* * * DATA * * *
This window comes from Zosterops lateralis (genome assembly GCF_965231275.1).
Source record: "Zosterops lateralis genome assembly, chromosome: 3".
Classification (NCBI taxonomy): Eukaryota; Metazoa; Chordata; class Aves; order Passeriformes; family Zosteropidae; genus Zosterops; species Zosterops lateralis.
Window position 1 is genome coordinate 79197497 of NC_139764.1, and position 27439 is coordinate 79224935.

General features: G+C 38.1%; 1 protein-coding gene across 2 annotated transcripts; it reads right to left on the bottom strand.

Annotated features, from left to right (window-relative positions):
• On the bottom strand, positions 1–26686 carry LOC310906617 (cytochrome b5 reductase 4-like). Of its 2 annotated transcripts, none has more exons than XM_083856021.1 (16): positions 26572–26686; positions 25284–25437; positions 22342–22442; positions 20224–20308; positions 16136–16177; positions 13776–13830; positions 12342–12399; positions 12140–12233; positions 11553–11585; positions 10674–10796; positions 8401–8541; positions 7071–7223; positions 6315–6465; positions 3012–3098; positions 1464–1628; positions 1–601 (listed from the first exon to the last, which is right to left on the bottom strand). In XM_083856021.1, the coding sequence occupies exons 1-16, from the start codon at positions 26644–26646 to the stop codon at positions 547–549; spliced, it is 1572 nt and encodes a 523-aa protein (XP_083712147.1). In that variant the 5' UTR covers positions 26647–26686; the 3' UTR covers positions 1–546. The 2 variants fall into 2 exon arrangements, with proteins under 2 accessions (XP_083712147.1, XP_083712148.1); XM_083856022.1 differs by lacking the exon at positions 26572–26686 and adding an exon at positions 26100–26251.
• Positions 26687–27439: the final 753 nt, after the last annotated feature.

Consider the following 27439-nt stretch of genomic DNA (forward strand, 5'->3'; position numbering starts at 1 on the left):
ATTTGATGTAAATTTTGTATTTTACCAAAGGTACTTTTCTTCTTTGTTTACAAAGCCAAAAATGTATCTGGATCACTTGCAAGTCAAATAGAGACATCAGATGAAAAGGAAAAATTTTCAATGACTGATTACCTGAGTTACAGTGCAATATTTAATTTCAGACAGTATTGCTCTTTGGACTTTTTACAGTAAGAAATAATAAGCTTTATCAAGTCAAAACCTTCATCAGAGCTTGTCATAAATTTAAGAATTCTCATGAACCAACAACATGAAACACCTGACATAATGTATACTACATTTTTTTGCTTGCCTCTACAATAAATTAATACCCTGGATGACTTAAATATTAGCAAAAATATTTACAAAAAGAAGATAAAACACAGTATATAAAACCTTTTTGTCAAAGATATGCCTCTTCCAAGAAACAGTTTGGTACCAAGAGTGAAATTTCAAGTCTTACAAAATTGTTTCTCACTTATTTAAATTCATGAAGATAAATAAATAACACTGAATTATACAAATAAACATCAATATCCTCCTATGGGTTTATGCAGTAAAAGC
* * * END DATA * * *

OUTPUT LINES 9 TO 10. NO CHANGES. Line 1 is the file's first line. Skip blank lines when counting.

Consider the following 27439-nt stretch of genomic DNA (forward strand, 5'->3'; position numbering starts at 1 on the left):
ATTTGATGTAAATTTTGTATTTTACCAAAGGTACTTTTCTTCTTTGTTTACAAAGCCAAAAATGTATCTGGATCACTTGCAAGTCAAATAGAGACATCAGATGAAAAGGAAAAATTTTCAATGACTGATTACCTGAGTTACAGTGCAATATTTAATTTCAGACAGTATTGCTCTTTGGACTTTTTACAGTAAGAAATAATAAGCTTTATCAAGTCAAAACCTTCATCAGAGCTTGTCATAAATTTAAGAATTCTCATGAACCAACAACATGAAACACCTGACATAATGTATACTACATTTTTTTGCTTGCCTCTACAATAAATTAATACCCTGGATGACTTAAATATTAGCAAAAATATTTACAAAAAGAAGATAAAACACAGTATATAAAACCTTTTTGTCAAAGATATGCCTCTTCCAAGAAACAGTTTGGTACCAAGAGTGAAATTTCAAGTCTTACAAAATTGTTTCTCACTTATTTAAATTCATGAAGATAAATAAATAACACTGAATTATACAAATAAACATCAATATCCTCCTATGGGTTTATGCAGTAAAAGC